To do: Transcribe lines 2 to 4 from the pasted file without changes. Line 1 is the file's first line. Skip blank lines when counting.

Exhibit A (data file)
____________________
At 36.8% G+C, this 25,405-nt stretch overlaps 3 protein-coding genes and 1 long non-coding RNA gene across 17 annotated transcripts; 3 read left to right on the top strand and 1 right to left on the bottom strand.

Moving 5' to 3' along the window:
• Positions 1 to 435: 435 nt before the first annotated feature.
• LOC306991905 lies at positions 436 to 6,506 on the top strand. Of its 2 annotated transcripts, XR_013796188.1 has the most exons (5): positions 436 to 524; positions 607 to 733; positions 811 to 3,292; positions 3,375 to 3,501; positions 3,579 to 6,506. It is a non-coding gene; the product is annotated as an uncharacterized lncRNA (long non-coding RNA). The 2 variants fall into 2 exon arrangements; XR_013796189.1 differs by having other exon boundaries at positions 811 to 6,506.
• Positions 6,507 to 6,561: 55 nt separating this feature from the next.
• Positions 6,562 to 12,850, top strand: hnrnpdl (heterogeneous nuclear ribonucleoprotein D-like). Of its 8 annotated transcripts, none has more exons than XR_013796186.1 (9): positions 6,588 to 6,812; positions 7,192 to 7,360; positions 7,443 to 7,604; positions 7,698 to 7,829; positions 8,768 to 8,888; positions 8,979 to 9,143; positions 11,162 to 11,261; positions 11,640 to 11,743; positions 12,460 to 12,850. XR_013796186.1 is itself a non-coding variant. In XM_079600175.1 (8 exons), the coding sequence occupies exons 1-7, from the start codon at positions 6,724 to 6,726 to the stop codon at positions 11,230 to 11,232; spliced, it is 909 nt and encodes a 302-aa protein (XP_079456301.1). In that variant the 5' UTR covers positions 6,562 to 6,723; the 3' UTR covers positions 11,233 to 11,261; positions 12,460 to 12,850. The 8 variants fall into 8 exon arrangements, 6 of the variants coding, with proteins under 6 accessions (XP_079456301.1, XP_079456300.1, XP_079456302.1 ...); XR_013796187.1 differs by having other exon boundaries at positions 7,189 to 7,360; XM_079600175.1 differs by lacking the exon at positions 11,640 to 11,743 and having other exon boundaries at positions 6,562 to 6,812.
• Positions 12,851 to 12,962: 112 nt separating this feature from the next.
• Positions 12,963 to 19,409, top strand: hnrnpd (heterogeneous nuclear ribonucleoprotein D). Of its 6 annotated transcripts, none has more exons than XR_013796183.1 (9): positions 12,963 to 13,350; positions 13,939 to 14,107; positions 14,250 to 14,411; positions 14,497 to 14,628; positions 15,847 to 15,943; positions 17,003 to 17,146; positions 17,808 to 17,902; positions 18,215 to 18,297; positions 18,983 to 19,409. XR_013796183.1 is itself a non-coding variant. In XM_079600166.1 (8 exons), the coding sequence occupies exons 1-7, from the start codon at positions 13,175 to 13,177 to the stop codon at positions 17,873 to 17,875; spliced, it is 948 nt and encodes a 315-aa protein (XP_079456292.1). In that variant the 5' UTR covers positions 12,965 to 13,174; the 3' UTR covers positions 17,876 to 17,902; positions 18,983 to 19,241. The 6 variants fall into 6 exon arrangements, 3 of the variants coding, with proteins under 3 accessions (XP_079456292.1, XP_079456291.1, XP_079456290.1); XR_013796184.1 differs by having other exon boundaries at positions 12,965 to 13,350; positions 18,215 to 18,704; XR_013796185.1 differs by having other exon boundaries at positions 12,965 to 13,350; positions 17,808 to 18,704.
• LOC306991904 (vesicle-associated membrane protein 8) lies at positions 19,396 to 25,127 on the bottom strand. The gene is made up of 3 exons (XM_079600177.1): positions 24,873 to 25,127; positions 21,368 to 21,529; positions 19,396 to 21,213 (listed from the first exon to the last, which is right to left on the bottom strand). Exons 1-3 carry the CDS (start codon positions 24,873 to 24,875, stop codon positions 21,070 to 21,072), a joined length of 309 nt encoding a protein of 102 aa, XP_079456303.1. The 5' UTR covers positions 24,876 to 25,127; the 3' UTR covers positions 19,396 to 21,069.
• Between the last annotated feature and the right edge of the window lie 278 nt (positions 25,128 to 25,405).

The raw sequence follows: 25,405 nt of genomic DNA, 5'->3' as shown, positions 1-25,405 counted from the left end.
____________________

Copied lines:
Moving 5' to 3' along the window:
• Positions 1 to 435: 435 nt before the first annotated feature.
• LOC306991905 lies at positions 436 to 6,506 on the top strand. Of its 2 annotated transcripts, XR_013796188.1 has the most exons (5): positions 436 to 524; positions 607 to 733; positions 811 to 3,292; positions 3,375 to 3,501; positions 3,579 to 6,506. It is a non-coding gene; the product is annotated as an uncharacterized lncRNA (long non-coding RNA). The 2 variants fall into 2 exon arrangements; XR_013796189.1 differs by having other exon boundaries at positions 811 to 6,506.